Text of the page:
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I consider 3 variables $x$, $y$, $z$ and study the relationship of the beta coefficient from OLS regression of two variables connected via a third.

Whilst it is not true that $$\beta_{(x,y)}\times\beta_{(y,z)}\equiv\beta_{(x,z)}$$ (no proof shown - but would be appreciated), does anyone know if there is a simple relationship between $\beta_{(x,y)}$, $\beta_{(y,z)}$ and $\beta_{(x,z)}$?

Another way to look at it is to use the relationship between beta's and correlation coefficient:

1- $\beta_{(x,y)}$ = $\rho_{x,y}$($\sigma_{x}$/ $\sigma_{y}$)

2- $\beta_{(y,z)}$ = $\rho_{y,z}$($\sigma_{y}$/ $\sigma_{z}$)

3- $\beta_{(x,z)}$ = $\rho_{x,z}$($\sigma_{x}$/ $\sigma_{z}$)

1 mutliplied by 2 - we get: $\beta_{(x,y)}$$\times$$\beta_{(y,z)}$ = $\rho_{x,y}$($\sigma_{x}$/ $\sigma_{y}$) $\times$ $\rho_{y,z}$($\sigma_{y}$/ $\sigma_{z}$) = $\rho_{x,y}$ .$\rho_{y,z}$ ($\sigma_{x}$/ $\sigma_{z}$)

therefore this can be proved if we can prove that correlation coeffiencients are compoundable - meaning $\rho_{x,z}$ $\equiv$ $\rho_{x,y}$ $\rho_{y,z}$ ?

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  • $\begingroup$ Please precisely define the meaning of the coefficients. $\endgroup$ Commented May 27, 2020 at 13:22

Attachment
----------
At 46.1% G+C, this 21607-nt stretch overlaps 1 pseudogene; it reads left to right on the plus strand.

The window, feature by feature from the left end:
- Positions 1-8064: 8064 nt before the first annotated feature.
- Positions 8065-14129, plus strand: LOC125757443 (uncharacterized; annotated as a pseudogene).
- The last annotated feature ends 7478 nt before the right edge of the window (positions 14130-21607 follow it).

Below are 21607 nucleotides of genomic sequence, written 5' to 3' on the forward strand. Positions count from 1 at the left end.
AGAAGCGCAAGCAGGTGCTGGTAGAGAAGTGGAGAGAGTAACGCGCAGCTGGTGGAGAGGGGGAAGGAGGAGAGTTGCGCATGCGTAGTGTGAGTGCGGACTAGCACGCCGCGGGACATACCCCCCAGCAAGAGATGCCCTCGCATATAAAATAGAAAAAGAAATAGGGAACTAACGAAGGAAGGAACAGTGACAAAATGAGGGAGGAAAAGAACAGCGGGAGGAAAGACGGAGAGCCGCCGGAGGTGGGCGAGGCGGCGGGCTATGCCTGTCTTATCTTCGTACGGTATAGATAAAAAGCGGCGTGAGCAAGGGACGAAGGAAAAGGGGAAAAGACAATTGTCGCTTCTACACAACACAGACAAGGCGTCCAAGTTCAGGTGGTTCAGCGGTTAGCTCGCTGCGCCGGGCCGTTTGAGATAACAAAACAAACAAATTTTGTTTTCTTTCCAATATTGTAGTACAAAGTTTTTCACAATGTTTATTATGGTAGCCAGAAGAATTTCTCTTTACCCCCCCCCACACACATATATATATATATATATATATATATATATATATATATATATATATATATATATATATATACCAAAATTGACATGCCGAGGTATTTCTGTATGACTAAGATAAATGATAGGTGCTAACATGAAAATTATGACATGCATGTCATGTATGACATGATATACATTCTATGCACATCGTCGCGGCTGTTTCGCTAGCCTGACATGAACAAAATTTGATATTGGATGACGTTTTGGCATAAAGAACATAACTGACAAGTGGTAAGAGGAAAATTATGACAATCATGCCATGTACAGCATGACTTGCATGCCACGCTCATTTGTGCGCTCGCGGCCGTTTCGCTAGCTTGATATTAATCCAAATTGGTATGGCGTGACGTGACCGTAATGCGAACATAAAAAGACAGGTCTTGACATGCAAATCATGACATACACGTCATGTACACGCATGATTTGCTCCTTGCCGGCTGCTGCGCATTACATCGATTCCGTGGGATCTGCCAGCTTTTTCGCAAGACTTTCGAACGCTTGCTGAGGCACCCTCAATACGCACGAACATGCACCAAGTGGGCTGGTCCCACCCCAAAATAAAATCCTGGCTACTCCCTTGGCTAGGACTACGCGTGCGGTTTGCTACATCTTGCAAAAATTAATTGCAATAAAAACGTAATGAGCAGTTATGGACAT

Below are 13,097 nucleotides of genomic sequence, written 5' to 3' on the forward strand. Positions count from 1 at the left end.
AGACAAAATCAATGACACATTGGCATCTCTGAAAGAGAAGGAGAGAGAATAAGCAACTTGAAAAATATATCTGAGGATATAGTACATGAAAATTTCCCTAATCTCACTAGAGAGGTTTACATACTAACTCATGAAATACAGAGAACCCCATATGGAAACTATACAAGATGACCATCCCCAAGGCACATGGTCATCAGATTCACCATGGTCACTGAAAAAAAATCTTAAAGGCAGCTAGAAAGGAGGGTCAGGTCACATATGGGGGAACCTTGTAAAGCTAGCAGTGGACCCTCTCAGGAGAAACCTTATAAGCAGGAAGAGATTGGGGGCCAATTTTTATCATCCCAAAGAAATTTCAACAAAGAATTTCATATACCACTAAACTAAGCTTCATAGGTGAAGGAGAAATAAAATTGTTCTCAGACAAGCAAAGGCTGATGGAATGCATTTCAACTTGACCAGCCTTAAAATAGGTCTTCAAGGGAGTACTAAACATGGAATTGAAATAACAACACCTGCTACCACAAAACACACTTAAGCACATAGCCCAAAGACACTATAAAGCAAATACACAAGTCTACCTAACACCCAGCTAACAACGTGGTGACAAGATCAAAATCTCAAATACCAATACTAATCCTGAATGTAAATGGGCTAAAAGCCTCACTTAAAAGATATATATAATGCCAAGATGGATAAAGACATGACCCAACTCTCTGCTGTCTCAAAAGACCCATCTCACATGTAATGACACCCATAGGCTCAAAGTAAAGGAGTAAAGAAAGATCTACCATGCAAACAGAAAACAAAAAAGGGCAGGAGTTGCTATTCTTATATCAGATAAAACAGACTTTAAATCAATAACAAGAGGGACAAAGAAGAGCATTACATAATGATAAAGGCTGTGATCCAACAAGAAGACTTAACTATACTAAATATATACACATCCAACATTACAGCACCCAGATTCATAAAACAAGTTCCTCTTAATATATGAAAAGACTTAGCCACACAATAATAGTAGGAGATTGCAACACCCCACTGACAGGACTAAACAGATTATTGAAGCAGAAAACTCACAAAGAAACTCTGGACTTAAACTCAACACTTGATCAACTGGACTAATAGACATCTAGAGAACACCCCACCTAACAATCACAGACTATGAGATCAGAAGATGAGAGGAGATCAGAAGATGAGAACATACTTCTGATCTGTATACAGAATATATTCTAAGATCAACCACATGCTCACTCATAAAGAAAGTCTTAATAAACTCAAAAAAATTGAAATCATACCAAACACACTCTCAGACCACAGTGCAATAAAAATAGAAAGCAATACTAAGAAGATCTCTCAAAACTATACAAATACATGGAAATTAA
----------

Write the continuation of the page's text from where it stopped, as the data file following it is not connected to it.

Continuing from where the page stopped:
• $\begingroup$ I wanted to know if the relationship of the beta coefficient from OLS regression of two variables connected via a third. Beta(x,y) = covariance(x,y)/variance(x) $\endgroup$
    – DGradeci
    Commented May 27, 2020 at 13:29
  • $\begingroup$ - for anyone else the answer comes from the study of path analysis - faculty.cas.usf.edu/mbrannick/regression/Pathan.html $\endgroup$
    – DGradeci
    Commented May 27, 2020 at 16:28
  • $\begingroup$ For a simple, convincing counterexample, let $y$ be a any random variable independent of $x$ and let $z$ be a linear function of $x,$ so that the two betas on the left side of the equation are zero but the beta on the right side is $\pm1.$ $\endgroup$
    – whuber
    Commented Nov 1, 2023 at 22:13

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As you indicate in the comment, for the statement $\beta_{(x,y)}\times\beta_{(y,z)}\equiv\beta_{(x,z)}$ to be true we would need $$ \frac{Cov(X,Y)}{Var(X)}\frac{Cov(Y,Z)}{Var(Y)}\equiv\frac{Cov(X,Z)}{Var(X)} $$ or $$ Cov(X,Y)\frac{Cov(Y,Z)}{Var(Y)}\equiv Cov(X,Z) $$ As a counterexample suffices to show that a statement not true, you might just run

x <- rnorm(100)
y <- rnorm(100)
z <- rnorm(100)

cov(x,y)*cov(y,z)/var(y)
cov(x,z)

As such I am also not aware of a simple relationship.

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